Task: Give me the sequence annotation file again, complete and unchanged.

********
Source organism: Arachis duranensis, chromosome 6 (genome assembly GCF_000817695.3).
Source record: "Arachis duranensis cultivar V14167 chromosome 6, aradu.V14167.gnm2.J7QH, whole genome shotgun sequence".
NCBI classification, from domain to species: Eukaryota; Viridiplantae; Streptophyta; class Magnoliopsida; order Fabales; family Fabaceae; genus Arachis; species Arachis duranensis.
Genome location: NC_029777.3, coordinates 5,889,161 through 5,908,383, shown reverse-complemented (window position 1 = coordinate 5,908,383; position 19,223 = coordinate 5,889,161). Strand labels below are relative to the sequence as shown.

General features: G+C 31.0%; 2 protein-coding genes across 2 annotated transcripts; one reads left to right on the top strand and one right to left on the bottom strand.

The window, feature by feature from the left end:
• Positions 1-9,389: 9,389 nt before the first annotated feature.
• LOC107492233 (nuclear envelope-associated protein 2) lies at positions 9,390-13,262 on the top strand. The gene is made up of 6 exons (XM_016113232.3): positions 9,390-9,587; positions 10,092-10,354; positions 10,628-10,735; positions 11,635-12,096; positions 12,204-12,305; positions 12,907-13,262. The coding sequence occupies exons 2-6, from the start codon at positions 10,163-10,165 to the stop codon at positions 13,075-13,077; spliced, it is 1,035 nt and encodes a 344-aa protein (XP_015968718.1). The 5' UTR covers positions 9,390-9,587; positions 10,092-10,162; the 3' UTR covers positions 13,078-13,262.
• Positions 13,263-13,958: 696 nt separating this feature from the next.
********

Source organism: Arachis duranensis, chromosome 6 (genome assembly GCF_000817695.3).
Source record: "Arachis duranensis cultivar V14167 chromosome 6, aradu.V14167.gnm2.J7QH, whole genome shotgun sequence".
NCBI classification, from domain to species: Eukaryota; Viridiplantae; Streptophyta; class Magnoliopsida; order Fabales; family Fabaceae; genus Arachis; species Arachis duranensis.
Genome location: NC_029777.3, coordinates 5,889,161 through 5,908,383, shown reverse-complemented (window position 1 = coordinate 5,908,383; position 19,223 = coordinate 5,889,161). Strand labels below are relative to the sequence as shown.

General features: G+C 31.0%; 2 protein-coding genes across 2 annotated transcripts; one reads left to right on the top strand and one right to left on the bottom strand.

The window, feature by feature from the left end:
• Positions 1-9,389: 9,389 nt before the first annotated feature.
• LOC107492233 (nuclear envelope-associated protein 2) lies at positions 9,390-13,262 on the top strand. The gene is made up of 6 exons (XM_016113232.3): positions 9,390-9,587; positions 10,092-10,354; positions 10,628-10,735; positions 11,635-12,096; positions 12,204-12,305; positions 12,907-13,262. The coding sequence occupies exons 2-6, from the start codon at positions 10,163-10,165 to the stop codon at positions 13,075-13,077; spliced, it is 1,035 nt and encodes a 344-aa protein (XP_015968718.1). The 5' UTR covers positions 9,390-9,587; positions 10,092-10,162; the 3' UTR covers positions 13,078-13,262.
• Positions 13,263-13,958: 696 nt separating this feature from the next.